Robson Glacier

Alberta-BC boundary. Glacier: Fraser River drainage
E of Berg Lake, NE of Mount Robson
53°08’00” N 119°06’00” W — Map 83E/3 — GoogleGeoHack
Earliest known reference to this name is 1910 (Coleman).
Name officially adopted in 1956
Official in BCCanada
Robson Glacier six miles in iength. The watershed between Alberta and British Columbia lies up its centre. Photo: George Kinney, 1908

Robson Glacier six miles in iength. The watershed between Alberta and British Columbia lies up its centre. Photo: George Kinney, 1908
Canadian Alpine Journal 1909


Shows forefoot of Robson Glacier sending its waters northward to Lake Adolphus and southward to Berg Lake. The Great Divide lies between. Photo: Rev G.B. Kinney, 1908

Shows forefoot of Robson Glacier sending its waters northward to Lake Adolphus and southward to Berg Lake. The Great Divide lies between. Photo: Rev G.B. Kinney, 1908
Canadian Alpine Journal 1910


Working up through the vast and broken front of Hunga Glacier. Photo: R. C. W. Lett, 1911

Working up through the vast and broken front of Hunga Glacier. Photo: R. C. W. Lett, 1911
National Geographic Magazine 1913


Billings Butte - Robson Peak - Iyatunga Mountain. Panonamic view of the Robson massif and adjoining mountains, with the great Hunga glacier in the foreground.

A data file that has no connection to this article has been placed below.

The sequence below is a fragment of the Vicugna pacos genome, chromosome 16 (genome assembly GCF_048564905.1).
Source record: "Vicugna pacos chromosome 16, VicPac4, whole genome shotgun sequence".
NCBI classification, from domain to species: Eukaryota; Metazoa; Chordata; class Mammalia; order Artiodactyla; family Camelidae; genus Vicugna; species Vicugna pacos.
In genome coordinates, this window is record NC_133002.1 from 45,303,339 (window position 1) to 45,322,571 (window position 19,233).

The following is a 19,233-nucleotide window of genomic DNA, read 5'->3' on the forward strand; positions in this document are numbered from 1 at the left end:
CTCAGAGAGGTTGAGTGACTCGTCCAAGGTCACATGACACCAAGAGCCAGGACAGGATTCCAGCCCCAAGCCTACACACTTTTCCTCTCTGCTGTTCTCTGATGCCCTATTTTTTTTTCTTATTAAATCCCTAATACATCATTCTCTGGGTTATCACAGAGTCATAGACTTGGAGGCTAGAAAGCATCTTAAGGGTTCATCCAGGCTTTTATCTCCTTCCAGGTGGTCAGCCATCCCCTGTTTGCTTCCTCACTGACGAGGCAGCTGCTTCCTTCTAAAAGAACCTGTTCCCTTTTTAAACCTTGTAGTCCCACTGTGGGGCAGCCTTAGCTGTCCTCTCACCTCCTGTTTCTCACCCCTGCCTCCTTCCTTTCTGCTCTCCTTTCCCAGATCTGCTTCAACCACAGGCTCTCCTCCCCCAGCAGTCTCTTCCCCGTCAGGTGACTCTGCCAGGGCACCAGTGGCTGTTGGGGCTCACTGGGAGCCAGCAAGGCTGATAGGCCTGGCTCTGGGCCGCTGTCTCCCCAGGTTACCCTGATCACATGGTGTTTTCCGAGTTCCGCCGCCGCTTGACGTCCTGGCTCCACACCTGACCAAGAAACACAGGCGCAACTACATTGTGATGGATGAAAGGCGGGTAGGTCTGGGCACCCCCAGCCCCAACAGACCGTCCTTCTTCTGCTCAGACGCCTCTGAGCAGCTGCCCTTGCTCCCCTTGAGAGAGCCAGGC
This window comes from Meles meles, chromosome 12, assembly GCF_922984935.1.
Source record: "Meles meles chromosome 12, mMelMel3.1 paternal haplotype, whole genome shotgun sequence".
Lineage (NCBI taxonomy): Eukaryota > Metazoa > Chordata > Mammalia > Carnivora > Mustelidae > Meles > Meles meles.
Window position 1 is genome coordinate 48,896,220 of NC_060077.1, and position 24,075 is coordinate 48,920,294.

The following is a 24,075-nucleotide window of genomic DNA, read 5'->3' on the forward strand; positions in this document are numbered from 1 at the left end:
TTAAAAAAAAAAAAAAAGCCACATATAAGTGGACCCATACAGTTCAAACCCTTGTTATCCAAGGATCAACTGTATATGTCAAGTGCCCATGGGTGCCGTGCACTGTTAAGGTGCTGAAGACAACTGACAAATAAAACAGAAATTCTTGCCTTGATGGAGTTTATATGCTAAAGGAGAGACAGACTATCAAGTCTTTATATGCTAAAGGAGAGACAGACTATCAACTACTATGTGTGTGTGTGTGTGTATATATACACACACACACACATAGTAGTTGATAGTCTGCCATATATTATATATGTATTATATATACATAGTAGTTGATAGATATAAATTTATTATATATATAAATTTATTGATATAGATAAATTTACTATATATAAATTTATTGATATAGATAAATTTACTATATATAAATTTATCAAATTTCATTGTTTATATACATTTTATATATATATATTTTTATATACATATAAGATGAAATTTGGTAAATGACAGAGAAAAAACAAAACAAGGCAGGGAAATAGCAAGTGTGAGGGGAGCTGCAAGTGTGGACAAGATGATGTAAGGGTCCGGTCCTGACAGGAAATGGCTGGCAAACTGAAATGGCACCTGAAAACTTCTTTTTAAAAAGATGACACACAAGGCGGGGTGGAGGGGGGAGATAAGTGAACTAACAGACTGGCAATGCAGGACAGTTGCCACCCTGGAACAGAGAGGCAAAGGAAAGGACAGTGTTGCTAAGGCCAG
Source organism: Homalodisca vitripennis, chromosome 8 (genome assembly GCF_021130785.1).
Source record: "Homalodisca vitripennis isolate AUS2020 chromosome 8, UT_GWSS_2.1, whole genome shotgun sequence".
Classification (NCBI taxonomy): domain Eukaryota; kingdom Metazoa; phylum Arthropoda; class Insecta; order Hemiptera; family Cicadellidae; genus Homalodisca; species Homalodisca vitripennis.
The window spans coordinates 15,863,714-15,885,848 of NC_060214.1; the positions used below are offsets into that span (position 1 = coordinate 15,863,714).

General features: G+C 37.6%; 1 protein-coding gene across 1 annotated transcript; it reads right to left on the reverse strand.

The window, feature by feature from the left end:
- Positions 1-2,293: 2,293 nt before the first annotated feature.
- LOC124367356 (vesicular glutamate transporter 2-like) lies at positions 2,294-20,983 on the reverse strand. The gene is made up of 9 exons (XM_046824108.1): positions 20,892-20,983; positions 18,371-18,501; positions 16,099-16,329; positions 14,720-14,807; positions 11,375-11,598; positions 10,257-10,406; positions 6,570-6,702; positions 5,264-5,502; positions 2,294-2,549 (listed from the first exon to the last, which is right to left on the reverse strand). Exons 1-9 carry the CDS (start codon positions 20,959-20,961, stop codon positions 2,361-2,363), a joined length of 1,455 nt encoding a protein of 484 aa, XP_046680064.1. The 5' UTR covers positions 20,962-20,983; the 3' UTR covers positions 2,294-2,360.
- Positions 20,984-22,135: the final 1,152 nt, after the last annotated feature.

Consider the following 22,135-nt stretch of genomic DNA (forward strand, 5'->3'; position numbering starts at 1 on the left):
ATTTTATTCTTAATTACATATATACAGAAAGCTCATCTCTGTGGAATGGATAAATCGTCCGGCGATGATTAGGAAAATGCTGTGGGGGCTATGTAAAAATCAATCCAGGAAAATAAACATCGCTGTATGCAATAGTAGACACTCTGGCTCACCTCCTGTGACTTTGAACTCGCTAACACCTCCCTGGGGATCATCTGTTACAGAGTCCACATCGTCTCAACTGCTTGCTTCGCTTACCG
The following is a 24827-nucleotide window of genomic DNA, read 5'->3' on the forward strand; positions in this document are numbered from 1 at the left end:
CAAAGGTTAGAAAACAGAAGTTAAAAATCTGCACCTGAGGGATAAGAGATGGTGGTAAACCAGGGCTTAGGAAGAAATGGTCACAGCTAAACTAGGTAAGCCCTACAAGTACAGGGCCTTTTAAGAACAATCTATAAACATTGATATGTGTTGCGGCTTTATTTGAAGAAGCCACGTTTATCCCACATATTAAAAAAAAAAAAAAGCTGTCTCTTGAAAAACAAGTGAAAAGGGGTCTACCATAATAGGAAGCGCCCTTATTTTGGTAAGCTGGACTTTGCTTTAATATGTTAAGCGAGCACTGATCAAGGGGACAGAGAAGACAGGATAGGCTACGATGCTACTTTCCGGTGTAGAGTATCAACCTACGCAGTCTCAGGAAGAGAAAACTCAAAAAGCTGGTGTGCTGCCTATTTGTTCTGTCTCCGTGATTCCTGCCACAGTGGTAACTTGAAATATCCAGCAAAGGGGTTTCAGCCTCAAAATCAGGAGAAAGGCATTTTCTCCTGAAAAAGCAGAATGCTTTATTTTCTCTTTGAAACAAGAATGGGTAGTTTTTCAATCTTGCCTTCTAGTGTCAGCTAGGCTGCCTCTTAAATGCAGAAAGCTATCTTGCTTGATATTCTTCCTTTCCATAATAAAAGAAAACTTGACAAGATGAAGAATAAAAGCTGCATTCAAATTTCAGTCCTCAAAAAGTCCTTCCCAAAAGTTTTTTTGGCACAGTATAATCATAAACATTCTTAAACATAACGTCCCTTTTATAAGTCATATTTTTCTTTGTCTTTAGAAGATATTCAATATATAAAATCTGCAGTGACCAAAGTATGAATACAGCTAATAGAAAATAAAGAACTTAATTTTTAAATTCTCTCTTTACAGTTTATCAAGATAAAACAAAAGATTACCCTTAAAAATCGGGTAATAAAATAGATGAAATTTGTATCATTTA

Photo: Charles D. Walcott, 1912

Billings Butte – Robson Peak – Iyatunga Mountain. Panonamic view of the Robson massif and adjoining mountains, with the great Hunga glacier in the foreground.
Photo: Charles D. Walcott, 1912
National Geographic Magazine 1913


The Robson Glacier and Pass showing streams flowing east and west. 
Photo: P.L. Tait, 1913

The Robson Glacier and Pass showing streams flowing east and west.
Photo: P.L. Tait, 1913
Canadian Alpine Journal 1915

“Between Rearguard and Titkana Peak, leading from the wonderful snow-filled cirque, seen in its entirety from our station on the Lynx Range, flows the Robson Glacier,” wrote Arthur Oliver Wheeler in 1912. “It describes a circular sweep around Rearguard, and, though much crevassed in its upper reaches, it generally easy to travel over.”

References:

  • Kinney, George Rex Boyer [1872-1961]. “Mount Robson.” Canadian Alpine Journal, Vol. 2 (1909):10-16. Alpine Club of Canada
  • Coleman, Arthur Philomen [1860-1945]. “Geology and glacial features of Mt. Robson.” Canadian Alpine Journal, Vol. 2, No. 2 (1910):73-78. Alpine Club of Canada
  • Coleman, Arthur Philemon [1852-1939]. The Canadian Rockies: new and old trails. London: T. Fisher Unwin, 1911. Internet Archive
  • Wheeler, Arthur Oliver [1860-1945 ]. “The Alpine Club of Canada’s expedition to Jasper Park, Yellowhead Pass and Mount Robson region, 1911.” Canadian Alpine Journal, Vol. 4 (1912):9-80. Alpine Club of Canada
  • Walcott, Charles Doolittle [1850–1927]. “The monarch of the Canadian Rockies.” National Geographic Magazine, (1913):626. Internet Archive
  • Wheeler, Arthur Oliver [1860-1945]. “Robson Glacier.” Canadian Alpine Journal, Vol. 6 (1914–1915):104-107. Alpine Club of Canada
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